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Using the technology acceptance model to investigate knowledge conversion in Thai public organisations

Charnkit, Puripat (2010) Using the technology acceptance model to investigate knowledge conversion in Thai public organisations. Other Degree thesis, Victoria University.

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Abstract

This dissertation investigated the relationship between knowledge conversion processes using the Technology Acceptance Model (TAM) in Thai governmental organisations. There are few studies concerned with the development of sharing and the conversion of knowledge, and none of the Thai public sector. Most Thai research studies are concerned with the development of knowledge management practices and how to use created knowledge in organisations. This study used the relationship between technology support and managing the conversion of knowledge to increase knowledge sharing in organisations. It also contributes to knowledge of technology usage and the conversion of existing knowledge process by applying the Technology Acceptance Model (TAM) to explain uptake and use of this technology. The main benefit of this research is that it is the first study available to the Thai Government on the issue of developing knowledge conversion processes by applying the Technology Acceptance Model. A better knowledge conversion procedure can improve the efficiency of Thai government departments.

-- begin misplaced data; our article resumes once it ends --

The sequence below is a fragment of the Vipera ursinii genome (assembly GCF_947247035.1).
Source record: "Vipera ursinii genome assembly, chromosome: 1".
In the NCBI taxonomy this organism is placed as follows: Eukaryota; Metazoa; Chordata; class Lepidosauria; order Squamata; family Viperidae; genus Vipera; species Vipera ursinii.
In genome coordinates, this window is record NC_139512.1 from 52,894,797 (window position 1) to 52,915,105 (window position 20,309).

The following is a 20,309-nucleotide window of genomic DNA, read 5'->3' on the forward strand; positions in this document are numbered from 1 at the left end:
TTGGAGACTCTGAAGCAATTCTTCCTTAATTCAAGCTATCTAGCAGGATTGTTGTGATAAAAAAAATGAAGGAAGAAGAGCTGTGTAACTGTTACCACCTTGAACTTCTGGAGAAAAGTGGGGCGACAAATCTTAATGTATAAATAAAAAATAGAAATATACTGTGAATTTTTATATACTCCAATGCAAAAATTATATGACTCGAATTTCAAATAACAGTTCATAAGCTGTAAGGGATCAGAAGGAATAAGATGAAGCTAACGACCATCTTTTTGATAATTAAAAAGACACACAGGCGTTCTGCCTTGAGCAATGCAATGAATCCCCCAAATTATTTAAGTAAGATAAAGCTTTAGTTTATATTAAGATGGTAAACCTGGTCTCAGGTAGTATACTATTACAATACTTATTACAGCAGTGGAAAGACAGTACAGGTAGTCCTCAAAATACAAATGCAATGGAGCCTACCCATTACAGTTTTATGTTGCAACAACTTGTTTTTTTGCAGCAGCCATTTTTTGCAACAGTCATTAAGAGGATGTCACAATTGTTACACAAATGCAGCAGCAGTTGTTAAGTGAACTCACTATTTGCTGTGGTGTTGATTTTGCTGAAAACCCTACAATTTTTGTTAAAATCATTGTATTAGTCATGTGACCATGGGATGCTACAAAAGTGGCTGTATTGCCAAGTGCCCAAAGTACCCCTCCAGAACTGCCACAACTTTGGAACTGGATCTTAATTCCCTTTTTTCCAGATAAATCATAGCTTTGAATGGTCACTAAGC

Item Type: Thesis (Other Degree thesis)
Additional Information:

Doctor of Business Administration

Uncontrolled Keywords: technology acceptance model, TAM, Information and Communication Technology, ICT, knowledge management, KM, knowledge conversion, knowledge sharing, technology support, public organisations, governmental organisations, public sector, government departments, Thai, Thailand
Subjects: Faculty/School/Research Centre/Department > School of Management and Information Systems
FOR Classification > 1605 Policy and Administration
FOR Classification > 0806 Information Systems
Depositing User: VU Library
Date Deposited: 25 Aug 2011 00:00
Last Modified: 23 May 2013 16:47
URI: http://vuir.vu.edu.au/id/eprint/16104
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